- Ryder sold a record 8,800 used trucks during Q3, up 66% YoY, and up 40% from Q2, according to Ryder's Q3 earnings presentation released on Wednesday.
- Proceeds per unit were down 11% for tractors and up 1% for trucks in the quarter, YoY, Ryder reported. But globally, from Q2 to Q3, proceeds per unit were up 14% for tractors and up 8% for trucks. And in the United States, proceeds per unit were up 9% from Q2 for tractors and trucks. Ryder officials said the larger sales revenue showed improving global economic conditions.
- The used-truck market improved faster than Ryder CEO Robert Sanchez expected, he told analysts on Wednesday. In Q2, he predicted the used-truck market would not recover until 2022.
Ryder is seeing record sales of its used trucks, a sign that the recovery from the recession is accelerating.
"An improved freight environment contributed to the stabilization of used vehicle and rental market conditions in the quarter," Sanchez said in the earnings release. Revenues are still down in Q3, YoY, but the pace of improvement is accelerating if sales revenue per unit is compared to sequential sales in Q2.
Analysts say surging freight demand will cause fleets to buy freight-hauling equipment. And used truck sales are on the rise because of a need for equipment from independent truckers.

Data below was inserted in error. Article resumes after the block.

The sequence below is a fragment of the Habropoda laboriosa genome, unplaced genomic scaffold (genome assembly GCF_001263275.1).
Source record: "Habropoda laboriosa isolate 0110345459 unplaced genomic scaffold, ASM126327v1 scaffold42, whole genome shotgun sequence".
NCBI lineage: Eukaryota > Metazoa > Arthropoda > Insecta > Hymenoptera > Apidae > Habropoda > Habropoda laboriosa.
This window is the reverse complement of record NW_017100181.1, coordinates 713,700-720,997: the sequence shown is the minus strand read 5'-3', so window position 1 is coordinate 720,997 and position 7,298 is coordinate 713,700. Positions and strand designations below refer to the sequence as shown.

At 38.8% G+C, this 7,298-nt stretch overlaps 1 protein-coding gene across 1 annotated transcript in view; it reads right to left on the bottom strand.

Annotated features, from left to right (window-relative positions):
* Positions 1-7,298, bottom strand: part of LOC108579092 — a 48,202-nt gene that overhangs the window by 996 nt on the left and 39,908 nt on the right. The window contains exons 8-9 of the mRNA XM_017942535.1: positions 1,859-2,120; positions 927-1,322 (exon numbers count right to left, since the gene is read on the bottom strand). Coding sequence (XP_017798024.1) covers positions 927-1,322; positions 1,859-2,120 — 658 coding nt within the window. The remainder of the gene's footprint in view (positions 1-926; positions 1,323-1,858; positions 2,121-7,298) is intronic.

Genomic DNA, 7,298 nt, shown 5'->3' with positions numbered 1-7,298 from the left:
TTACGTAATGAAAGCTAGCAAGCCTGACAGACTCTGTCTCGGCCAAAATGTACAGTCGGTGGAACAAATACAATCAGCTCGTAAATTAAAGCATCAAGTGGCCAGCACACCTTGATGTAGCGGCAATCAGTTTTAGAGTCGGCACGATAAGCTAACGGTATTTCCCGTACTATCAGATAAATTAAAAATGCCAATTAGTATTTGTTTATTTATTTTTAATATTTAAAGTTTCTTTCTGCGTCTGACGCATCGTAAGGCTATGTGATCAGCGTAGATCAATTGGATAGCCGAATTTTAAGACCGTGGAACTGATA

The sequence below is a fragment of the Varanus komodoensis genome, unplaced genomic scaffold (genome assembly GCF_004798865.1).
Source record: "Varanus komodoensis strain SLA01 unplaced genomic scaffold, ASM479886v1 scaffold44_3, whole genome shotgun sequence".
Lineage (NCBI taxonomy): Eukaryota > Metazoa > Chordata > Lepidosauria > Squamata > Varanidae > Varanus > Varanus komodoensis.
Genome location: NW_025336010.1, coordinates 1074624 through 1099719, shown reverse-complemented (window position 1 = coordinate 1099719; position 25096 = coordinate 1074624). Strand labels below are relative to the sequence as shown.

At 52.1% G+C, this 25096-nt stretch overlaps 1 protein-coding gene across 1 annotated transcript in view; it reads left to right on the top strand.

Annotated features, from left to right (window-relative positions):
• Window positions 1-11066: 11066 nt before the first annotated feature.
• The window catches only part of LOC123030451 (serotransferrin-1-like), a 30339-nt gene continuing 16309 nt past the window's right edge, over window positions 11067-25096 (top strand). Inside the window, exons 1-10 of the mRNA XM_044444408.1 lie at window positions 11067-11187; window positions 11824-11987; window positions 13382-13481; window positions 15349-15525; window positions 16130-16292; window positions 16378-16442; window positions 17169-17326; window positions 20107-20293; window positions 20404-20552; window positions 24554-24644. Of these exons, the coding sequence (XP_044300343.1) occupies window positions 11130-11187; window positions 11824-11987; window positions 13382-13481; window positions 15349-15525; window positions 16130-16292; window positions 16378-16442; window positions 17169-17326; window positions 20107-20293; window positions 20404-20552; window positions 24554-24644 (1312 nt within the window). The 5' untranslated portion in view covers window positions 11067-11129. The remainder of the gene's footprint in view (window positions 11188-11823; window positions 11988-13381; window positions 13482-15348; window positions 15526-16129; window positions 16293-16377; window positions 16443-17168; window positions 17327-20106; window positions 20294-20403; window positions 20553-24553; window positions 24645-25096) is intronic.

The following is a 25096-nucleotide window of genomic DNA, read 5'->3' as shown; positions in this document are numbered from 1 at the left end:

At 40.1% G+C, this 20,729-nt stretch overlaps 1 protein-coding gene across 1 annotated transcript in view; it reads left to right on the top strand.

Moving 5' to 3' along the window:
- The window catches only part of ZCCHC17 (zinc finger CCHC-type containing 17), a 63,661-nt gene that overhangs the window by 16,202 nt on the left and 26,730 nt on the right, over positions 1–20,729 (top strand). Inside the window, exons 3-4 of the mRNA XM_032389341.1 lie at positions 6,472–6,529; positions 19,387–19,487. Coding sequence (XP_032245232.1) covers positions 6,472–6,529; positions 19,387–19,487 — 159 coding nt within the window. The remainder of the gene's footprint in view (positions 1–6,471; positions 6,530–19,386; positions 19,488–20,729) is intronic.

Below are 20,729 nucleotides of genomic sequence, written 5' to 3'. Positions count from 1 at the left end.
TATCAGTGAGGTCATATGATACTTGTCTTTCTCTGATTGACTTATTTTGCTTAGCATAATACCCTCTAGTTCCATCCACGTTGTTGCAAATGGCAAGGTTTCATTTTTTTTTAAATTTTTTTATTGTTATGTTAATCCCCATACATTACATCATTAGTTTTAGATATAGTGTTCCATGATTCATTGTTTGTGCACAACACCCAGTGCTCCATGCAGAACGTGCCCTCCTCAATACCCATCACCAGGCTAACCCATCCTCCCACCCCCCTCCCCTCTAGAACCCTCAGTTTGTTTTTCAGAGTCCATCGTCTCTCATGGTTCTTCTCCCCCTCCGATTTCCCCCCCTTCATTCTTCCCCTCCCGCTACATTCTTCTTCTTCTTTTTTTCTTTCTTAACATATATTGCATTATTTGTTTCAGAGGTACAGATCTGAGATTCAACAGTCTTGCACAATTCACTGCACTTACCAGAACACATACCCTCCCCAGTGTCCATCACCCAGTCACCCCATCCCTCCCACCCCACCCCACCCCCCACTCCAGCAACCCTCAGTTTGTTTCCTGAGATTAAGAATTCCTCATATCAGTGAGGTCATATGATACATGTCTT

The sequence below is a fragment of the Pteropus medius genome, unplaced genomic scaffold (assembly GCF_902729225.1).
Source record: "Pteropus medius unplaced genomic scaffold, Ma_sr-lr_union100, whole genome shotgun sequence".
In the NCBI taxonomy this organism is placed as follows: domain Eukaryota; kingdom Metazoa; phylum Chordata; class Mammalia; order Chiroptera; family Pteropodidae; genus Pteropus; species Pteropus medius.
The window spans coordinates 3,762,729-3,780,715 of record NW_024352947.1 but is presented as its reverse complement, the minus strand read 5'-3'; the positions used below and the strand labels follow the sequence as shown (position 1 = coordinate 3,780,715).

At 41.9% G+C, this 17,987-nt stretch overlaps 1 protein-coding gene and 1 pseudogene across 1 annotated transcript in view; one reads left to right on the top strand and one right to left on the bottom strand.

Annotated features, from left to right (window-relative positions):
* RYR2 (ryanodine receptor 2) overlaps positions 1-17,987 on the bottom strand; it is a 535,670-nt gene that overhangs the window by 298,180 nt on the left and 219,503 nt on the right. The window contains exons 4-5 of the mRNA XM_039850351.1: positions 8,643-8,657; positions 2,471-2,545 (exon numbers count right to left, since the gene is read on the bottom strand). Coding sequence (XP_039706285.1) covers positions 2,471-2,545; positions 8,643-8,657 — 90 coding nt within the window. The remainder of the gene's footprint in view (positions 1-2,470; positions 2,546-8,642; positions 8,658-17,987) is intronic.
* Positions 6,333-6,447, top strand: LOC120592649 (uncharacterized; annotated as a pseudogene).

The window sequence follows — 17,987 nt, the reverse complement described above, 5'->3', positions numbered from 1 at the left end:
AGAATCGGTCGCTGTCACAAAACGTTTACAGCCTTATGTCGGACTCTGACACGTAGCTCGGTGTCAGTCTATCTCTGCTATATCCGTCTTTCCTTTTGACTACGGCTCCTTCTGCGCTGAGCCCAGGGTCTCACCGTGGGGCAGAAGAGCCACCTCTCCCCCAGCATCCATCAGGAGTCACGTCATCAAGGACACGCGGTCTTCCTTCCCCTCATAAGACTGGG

"What we're seeing is owner-operators coming into the market and looking for primarily tractors but also straight trucks, as you continue to see the e-commerce space take off," said John Diez, Ryder president of Fleet Management Solutions. "You're seeing a lot of buyers that are coming in and gobbling up not just one but multiple assets at a time."
Other analysts said a rising freight market will cause equipment demands for new and used vehicles.
"Rising commercial vehicle demand forecasts represent a pulling-forward of cyclical expectations for economic activity,” said Kenny Vieth, ACT Research president and senior analyst, in a Thursday news release.
Vieth said low build rates mean 2021 Class 8 forecasts are reaching their "maximum potential." If OEMs max out in 2021, it follows demand for trucks already built — used trucks — could also rise. Whatever happens, Vieth said to buckle up and get ready for surge in the buying of equipment, as freight demand soars.
"Given already rising carrier profitability metrics and already strengthening orders, we would recommend the supply base should be planning for a strong demand uptick early next year," Vieth wrote. "When truckers make money, they buy equipment, and freight volume and rate metrics are pointing to a very strong carrier profitability environment heading into 2021."